This law put an end to the "regulatory void" existing in the Portuguese legal system, establishing a set of requirements for the exercise of the economic activities in question. The start of business, both of TVDE operator and the platform operator, are subject to licensing by IMT, Institute of Mobility and Transport.
When it comes to drivers, the law defines a mandatory pre-qualification system, which includes a written contract that regulates their relationship with the TVDE operator, to which the presumption of employment contract in article 12 of the Labor Code applies.
In Brazil, there is no specific norm regulating work relations in digital platforms. There are several bills in progress, some establishing and others excluding the presumption of employment relationship (according to articles 2 and 3 of the Brazilian Consolidation of Labor Laws - CLT), which can be described by four essential elements: subordination, personal nature, habituality and rewarding.
The recognition of the employment relationship involving the recent hiring models between app drivers and technology platform provider companies is still a new theme in the Brazilian Superior Labor Court (TST). Although some "Classes" of TST have already issued decisions recognizing the employment relationship between the driver and Uber, others have issued decisions in a different sense, showing that there is no consolidated understanding on the subject in the Brazilian Labor Court.
During the COVID-19 pandemic in 2020, digital platform service providers in the country organized the "Breque dos Apps" (Break of the Apps), a kind of national strike of service providers, which included organized groups in several cities in Brazil. The protests were attended by service providers who shut down their apps for a few hours. Among the demands that guided this mobilization were the increase in the minimum amount per trip, the request for benefits such as meal vouchers and insurance (life, accident, and theft insurance), the end of application blocking and the provision of protective equipment against the COVID-19 virus, such as masks and alcohol-gel.
In January 2022, Law No. 14/297, which regulates specifically the protection of people who provide service through digital platforms during a pre-fixed period qualified as a "public health emergency state" was passed. Among the measures, the law provides that platforms must have accident insurance plus worker compensation, as well as an obligation for service providers diagnosed with Covid-19 to receive financial assistance from the platform for an initial period of 15 days. If companies fail to comply with protection rules there can be sanctions ranging from warnings to the payment of fines.
On April 22, 2022, the Brazilian Ministry of Health published an ordinance declaring the end of the Public Health Emergency State of National Importance (Espin). This ordinance will directly affect some labor rules that were temporarily modified due to the exceptional situation faced in the last two years. Among them are obligations imposed on companies and workers' rights that have been made more flexible and, in this same sense, the termination of Law no. 14/297-22.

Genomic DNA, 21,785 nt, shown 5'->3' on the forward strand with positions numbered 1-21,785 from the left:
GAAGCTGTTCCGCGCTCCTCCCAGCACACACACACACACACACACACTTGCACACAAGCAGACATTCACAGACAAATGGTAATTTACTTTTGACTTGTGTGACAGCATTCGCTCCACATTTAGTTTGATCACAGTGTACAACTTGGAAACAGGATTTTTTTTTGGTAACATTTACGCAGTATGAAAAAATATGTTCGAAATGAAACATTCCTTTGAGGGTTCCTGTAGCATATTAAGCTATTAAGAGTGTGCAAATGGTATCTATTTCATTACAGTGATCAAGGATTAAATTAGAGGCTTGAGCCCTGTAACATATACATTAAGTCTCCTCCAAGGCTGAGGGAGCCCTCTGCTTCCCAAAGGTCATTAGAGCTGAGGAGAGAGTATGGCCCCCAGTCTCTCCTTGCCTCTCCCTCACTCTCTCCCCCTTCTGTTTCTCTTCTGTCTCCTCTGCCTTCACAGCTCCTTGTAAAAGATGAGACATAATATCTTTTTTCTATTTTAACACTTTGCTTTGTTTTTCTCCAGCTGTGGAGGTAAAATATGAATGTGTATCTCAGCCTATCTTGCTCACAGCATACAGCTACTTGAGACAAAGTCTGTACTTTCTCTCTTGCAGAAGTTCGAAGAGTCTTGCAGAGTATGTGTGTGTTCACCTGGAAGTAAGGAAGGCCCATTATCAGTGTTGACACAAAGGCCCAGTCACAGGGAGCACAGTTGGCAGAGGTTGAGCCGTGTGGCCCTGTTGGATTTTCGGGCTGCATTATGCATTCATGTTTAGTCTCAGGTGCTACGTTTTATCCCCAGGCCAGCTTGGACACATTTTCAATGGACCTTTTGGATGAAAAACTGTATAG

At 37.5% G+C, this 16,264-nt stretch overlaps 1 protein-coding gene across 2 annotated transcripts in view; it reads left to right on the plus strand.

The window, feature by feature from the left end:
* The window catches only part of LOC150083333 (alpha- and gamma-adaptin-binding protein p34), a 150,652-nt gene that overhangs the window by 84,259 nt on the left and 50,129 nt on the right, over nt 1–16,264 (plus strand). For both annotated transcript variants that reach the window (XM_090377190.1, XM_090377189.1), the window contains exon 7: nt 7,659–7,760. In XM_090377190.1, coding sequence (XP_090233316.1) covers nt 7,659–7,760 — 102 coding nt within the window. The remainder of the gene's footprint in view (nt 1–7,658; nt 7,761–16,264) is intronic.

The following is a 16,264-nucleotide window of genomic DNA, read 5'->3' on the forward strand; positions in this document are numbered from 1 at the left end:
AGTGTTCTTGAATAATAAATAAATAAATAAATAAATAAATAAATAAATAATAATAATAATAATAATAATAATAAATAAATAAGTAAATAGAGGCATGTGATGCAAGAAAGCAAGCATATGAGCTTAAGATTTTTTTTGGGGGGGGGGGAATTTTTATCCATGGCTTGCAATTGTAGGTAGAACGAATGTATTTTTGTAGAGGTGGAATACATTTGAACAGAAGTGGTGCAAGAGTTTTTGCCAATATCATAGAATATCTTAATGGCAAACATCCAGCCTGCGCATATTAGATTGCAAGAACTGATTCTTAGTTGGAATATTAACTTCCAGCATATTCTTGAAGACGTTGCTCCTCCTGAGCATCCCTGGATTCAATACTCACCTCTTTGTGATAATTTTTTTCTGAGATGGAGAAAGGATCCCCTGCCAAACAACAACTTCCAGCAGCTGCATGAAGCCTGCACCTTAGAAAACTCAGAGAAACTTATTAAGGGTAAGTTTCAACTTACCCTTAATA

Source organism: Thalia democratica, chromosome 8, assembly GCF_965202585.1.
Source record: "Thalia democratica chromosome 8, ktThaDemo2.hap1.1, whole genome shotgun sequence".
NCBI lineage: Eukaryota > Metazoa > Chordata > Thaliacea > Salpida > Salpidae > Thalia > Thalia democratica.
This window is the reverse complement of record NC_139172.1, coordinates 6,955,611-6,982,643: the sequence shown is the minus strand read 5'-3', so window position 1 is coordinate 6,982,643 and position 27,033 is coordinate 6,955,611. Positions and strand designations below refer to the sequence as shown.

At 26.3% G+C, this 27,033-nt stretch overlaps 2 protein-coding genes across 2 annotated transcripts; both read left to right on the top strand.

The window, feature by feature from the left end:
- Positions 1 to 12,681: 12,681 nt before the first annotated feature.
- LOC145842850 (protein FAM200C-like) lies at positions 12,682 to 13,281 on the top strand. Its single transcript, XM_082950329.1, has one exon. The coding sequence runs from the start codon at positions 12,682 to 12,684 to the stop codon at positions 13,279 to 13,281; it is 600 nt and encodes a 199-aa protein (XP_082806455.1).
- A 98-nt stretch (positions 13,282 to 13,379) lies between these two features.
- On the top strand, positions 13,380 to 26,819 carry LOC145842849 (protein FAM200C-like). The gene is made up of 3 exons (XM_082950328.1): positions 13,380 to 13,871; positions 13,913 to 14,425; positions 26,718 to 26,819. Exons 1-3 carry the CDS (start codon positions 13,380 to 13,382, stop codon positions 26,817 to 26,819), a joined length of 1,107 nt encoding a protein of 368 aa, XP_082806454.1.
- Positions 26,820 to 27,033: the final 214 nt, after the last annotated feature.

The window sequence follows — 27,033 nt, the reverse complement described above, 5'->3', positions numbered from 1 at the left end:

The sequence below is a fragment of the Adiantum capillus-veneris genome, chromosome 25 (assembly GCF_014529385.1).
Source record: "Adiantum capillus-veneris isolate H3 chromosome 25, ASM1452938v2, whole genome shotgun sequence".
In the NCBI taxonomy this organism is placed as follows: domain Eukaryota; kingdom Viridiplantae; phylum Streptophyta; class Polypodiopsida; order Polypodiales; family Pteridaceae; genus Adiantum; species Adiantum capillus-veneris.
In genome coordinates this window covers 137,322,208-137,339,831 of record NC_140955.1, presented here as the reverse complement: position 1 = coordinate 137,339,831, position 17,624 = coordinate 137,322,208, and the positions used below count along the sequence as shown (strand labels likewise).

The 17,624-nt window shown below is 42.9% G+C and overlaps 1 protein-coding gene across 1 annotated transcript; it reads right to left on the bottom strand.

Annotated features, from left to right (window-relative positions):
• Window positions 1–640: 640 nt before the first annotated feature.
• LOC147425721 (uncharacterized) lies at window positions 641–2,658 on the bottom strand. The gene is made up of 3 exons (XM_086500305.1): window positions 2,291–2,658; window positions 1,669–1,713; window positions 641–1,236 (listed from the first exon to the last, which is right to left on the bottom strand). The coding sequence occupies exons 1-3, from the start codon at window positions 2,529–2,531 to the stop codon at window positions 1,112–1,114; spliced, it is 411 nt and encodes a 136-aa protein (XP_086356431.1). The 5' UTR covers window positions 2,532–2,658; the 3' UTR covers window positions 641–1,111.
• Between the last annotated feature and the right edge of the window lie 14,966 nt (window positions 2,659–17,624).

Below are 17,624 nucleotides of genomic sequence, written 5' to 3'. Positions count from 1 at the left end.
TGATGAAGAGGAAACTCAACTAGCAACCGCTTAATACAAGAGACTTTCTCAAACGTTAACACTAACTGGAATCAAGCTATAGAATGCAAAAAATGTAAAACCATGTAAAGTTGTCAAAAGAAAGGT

The challenge of regulating platform work lies in finding a balance: on the one hand, it is important to protect those who perform their work activity through telematic means; on the other hand, it is important to stimulate companies that, based on free initiative and technological advance, seek to develop their activity based on digitalization.
The Brazilian scenario still presents itself as legally insecure in the face of the development of labor relations in platforms, either due to the inexistence of specific legislation or due to jurisprudential divergence, a fact that generates legal insecurity for workers in the new economy.
In 2015, Tribunale di Milano ruled on a dispute between several entities representing the taxi drivers' category and UBER POP (procedure no. 16612). Considering that the service provided through Uber's digital platform grants the possibility, to those who do not have a cab driver's license, to perform a paid transportation service, using the company's application (which acts as an intermediary between drivers and customers), the Court of Milan considered that UBER POP's activity was a case of unfair competition, according to art. 2598 no. 3 of the Italian Civil Code.
Codice Civile, in the third paragraph of art. 2598, establishes that whoever makes use, directly or indirectly, of any means that do not comply with the principles of professional suitability and that can cause damage to a company belonging to another, is practicing acts of unfair competition. On the other hand, article 82 of the Italian Highway Code defines the limits of the use of the vehicle in favor of third parties, sanctioning the prohibition to use the vehicle for purposes other than those indicated in the registration documents.
Recently, Decree-Law no. 143 of December 29, 2018, which regulates, in addition to the cab sector, noleggio con conducente (NCC), created new rules for the non-regular public transport system, such as the fact that NCC are required to return to headquarters after each trip. Unlike cabs, which stop in specially marked public areas, NCC can operate throughout the country, without having marked parking areas.
The law, however, did not regulate Uber at all and, nor, in general, digital platform work.
This provision will now be up to the legislator, who will have to consider the very recent EU directive.